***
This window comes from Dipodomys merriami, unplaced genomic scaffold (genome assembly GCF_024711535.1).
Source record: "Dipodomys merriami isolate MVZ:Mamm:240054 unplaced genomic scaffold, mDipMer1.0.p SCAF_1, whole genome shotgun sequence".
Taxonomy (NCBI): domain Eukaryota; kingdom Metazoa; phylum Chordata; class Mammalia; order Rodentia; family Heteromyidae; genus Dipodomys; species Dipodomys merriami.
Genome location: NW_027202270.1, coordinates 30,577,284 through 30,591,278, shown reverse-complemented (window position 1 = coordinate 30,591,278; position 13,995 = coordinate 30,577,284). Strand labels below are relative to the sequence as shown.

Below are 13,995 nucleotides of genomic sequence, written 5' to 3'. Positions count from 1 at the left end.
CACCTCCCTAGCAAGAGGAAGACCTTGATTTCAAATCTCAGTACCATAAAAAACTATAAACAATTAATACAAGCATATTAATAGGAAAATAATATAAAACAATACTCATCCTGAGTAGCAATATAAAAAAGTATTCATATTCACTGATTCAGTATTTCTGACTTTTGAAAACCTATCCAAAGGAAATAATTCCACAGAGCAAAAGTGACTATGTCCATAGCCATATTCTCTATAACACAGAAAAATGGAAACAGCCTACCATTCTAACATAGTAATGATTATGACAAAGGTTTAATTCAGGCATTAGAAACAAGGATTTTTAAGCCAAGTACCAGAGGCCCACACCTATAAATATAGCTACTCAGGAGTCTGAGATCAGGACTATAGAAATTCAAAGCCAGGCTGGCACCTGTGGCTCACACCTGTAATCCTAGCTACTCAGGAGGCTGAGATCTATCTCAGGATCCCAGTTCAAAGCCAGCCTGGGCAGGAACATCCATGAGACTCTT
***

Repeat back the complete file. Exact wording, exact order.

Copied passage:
This window comes from Dipodomys merriami, unplaced genomic scaffold (genome assembly GCF_024711535.1).
Source record: "Dipodomys merriami isolate MVZ:Mamm:240054 unplaced genomic scaffold, mDipMer1.0.p SCAF_1, whole genome shotgun sequence".
Taxonomy (NCBI): domain Eukaryota; kingdom Metazoa; phylum Chordata; class Mammalia; order Rodentia; family Heteromyidae; genus Dipodomys; species Dipodomys merriami.
Genome location: NW_027202270.1, coordinates 30,577,284 through 30,591,278, shown reverse-complemented (window position 1 = coordinate 30,591,278; position 13,995 = coordinate 30,577,284). Strand labels below are relative to the sequence as shown.

Below are 13,995 nucleotides of genomic sequence, written 5' to 3'. Positions count from 1 at the left end.
CACCTCCCTAGCAAGAGGAAGACCTTGATTTCAAATCTCAGTACCATAAAAAACTATAAACAATTAATACAAGCATATTAATAGGAAAATAATATAAAACAATACTCATCCTGAGTAGCAATATAAAAAAGTATTCATATTCACTGATTCAGTATTTCTGACTTTTGAAAACCTATCCAAAGGAAATAATTCCACAGAGCAAAAGTGACTATGTCCATAGCCATATTCTCTATAACACAGAAAAATGGAAACAGCCTACCATTCTAACATAGTAATGATTATGACAAAGGTTTAATTCAGGCATTAGAAACAAGGATTTTTAAGCCAAGTACCAGAGGCCCACACCTATAAATATAGCTACTCAGGAGTCTGAGATCAGGACTATAGAAATTCAAAGCCAGGCTGGCACCTGTGGCTCACACCTGTAATCCTAGCTACTCAGGAGGCTGAGATCTATCTCAGGATCCCAGTTCAAAGCCAGCCTGGGCAGGAACATCCATGAGACTCTT